Australian Journal of Botany Australian Journal of Botany Society
Southern hemisphere botanical ecosystems

The Process of Germination in Australian Species

Australian Journal of Botany 47(4) 475 - 517
Published: 1999


Australian species germinate under the combination of environmental conditions where the potential for survival is enhanced. Most species also have dormancy mechanisms that prevent all seeds from germinating in any particular rainfall event. Immaturity of the embryo prevents some species from germinating until environmental parameters change to more favourable conditions. Seed-coat inhibitors may also delay germination, with some seed requiring ingestion and dispersal by animals or a series of rainfall cycles to facilitate germination. Adaptations to fire include germination mechanisms facilitated by impervious seed coats, seed-coat inhibitors and biochemical sensing of water-soluble components of smoke and the high soil nitrate levels found following the burning of vegetation. Germination is generally limited under saline soil conditions until rainfall dilutes concentrations to near-zero water potentials. Australian species tend to germinate under temperatures that approximate the rainfall season in their native habitat. Light sensing by Australian species ensures germination takes place only near the surface for some species or only under complete burial conditions in others. More recent research has emphasised the interaction of multiple and sequential cues to relieve dormancy and initiate germination. Knowledge of germination mechanisms provides a basis for better land management, enriched conservation, improved rehabilitation and advanced horticulture, forestry and farming practices.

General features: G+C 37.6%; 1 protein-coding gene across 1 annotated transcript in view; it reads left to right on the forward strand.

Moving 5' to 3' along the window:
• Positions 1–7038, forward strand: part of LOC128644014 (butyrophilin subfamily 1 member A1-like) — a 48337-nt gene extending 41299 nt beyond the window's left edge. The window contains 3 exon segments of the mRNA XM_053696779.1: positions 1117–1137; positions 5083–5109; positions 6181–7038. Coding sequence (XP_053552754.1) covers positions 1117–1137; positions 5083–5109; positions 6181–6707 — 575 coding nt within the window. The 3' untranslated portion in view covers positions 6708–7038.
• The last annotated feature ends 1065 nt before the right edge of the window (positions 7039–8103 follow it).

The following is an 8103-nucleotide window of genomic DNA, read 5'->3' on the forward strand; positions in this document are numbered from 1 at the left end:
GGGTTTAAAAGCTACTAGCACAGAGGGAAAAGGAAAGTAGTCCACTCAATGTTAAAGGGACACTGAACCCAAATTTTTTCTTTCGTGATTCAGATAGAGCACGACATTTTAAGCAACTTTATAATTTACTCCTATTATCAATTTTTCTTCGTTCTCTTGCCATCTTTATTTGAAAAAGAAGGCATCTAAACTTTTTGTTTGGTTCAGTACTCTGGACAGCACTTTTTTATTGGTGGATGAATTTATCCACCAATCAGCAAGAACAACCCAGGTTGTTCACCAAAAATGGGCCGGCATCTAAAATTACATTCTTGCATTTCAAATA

© CSIRO 1999

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